Roadmap for Travel Nursing Jobs in 2022

Roadmap for Travel Nursing Jobs in 2022

If you are a travel nurse, or thinking it’s time to flip the switch from staff nurse to travel nurse, then it’s time for you to plan out your year. January is the month for new beginnings, reflections on how we all long to do better each year, and therefore it is the perfect time to map out where you aspire to visit this year.

  • Decide How Much Time Off Between Contracts You Require

  • Prioritize How You Will Determine Your Contract Locations

  • Identify Contract Terms You Would Refuse or Accept

  • Map Out Where You Wish to Visit

Decide How Much Time Off Between Contracts You Require

Most travel nursing contracts are between eight to 13 weeks long. Unless you pick up a quick crisis response contract, in which case those are as short as two to six weeks. Decide now about time off so that you can set your contracts in a meaningful way that provides you with control over your future.

Accordingly, we support this plan-ahead mentality for the reason that it means as a travel nurse you are placing self-care and time off as a priority. Travel nurses who don’t plan their time off can find themselves caught up in a never-ending nomadic state of jumping from contract to contract until they’re ready to drop in exhaustion consequently at risk of terminating a contract ahead of schedule because they’re at risk of burning out.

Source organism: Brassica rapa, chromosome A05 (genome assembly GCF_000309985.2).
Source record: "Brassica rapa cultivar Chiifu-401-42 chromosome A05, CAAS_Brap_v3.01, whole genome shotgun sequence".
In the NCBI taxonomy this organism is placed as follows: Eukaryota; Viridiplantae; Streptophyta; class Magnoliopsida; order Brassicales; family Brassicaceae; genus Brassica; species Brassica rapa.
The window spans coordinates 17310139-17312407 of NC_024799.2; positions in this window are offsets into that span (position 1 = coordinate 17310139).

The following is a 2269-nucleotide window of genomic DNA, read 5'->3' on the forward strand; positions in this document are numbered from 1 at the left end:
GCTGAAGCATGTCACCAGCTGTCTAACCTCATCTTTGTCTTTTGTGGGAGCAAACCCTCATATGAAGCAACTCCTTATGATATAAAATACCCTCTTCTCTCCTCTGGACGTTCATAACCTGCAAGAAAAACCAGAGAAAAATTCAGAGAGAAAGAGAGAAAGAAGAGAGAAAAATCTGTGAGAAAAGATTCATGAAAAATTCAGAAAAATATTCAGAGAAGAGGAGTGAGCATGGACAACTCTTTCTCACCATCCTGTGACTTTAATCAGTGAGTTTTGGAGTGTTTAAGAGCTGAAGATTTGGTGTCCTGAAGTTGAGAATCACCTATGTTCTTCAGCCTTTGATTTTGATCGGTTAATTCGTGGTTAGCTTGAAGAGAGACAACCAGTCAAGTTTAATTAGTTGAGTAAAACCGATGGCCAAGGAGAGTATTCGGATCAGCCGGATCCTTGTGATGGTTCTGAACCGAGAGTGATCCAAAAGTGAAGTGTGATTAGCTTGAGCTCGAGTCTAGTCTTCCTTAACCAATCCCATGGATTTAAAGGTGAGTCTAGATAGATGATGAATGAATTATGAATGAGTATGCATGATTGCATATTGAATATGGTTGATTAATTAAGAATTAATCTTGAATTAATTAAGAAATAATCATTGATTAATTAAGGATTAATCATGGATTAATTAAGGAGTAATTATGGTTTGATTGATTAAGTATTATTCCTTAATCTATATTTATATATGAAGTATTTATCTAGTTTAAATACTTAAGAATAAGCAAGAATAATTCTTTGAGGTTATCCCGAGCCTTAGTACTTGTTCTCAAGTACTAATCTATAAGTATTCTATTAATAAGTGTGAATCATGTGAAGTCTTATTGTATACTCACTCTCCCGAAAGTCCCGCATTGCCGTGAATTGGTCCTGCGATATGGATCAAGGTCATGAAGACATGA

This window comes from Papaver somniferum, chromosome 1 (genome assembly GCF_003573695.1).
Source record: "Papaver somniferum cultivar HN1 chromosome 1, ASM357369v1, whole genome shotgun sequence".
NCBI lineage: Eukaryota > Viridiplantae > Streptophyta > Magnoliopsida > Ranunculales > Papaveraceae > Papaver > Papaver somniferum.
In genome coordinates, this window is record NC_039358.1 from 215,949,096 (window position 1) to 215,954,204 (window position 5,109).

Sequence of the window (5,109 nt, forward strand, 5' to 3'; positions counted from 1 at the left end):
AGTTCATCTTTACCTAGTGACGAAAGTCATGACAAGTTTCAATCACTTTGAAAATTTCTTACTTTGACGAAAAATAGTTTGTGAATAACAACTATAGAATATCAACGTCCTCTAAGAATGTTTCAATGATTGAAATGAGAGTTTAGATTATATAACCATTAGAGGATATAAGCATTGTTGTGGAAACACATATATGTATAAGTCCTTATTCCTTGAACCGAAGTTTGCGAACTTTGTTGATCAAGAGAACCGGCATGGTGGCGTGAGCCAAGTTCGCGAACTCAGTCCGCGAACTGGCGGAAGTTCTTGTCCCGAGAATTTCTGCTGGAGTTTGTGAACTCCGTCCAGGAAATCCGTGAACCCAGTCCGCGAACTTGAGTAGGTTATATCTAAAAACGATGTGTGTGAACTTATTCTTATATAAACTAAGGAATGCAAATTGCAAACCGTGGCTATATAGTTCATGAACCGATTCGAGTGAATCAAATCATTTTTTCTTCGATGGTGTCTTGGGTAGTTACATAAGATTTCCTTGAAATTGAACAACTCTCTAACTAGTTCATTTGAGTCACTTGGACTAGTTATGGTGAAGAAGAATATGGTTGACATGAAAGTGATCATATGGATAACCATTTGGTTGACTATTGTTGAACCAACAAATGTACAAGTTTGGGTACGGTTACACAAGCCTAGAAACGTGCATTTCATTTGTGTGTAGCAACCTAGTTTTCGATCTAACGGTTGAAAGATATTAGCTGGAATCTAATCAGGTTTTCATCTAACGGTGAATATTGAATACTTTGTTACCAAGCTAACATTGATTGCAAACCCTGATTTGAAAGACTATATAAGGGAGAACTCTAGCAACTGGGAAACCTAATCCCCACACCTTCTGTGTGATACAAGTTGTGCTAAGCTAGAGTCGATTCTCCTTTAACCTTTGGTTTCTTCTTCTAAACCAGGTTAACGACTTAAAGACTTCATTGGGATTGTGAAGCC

There are several different ways you can go about doing this, here’s a few that seem to be favorites:

1. Take a week off between each contract. A week isn’t a significant period of time, however, if you work only 13 week long contracts, and take a week of between each, that leaves you with four whole weeks (28 days) out of the year off work. How many staff nurses do you know that have 28 days of vacation a year?

2. Work two contracts back to back, followed by two weeks off. This has the benefit from option number one that gives you two weeks in a row which is actually quite a bit of time to be home, reconnecting with friends and families and taking care of any house projects, or hobbies that are important to you.

3. Consider your personal life events or important holidays. Does your family, or do your friends have trips or special celebrations planned for this year? You can block off time around those events and select travel contracts that begin and end around those events, thereby allowing you to be present and participate in important personal experiences.

Prioritize How You Will Determine Your Contract Locations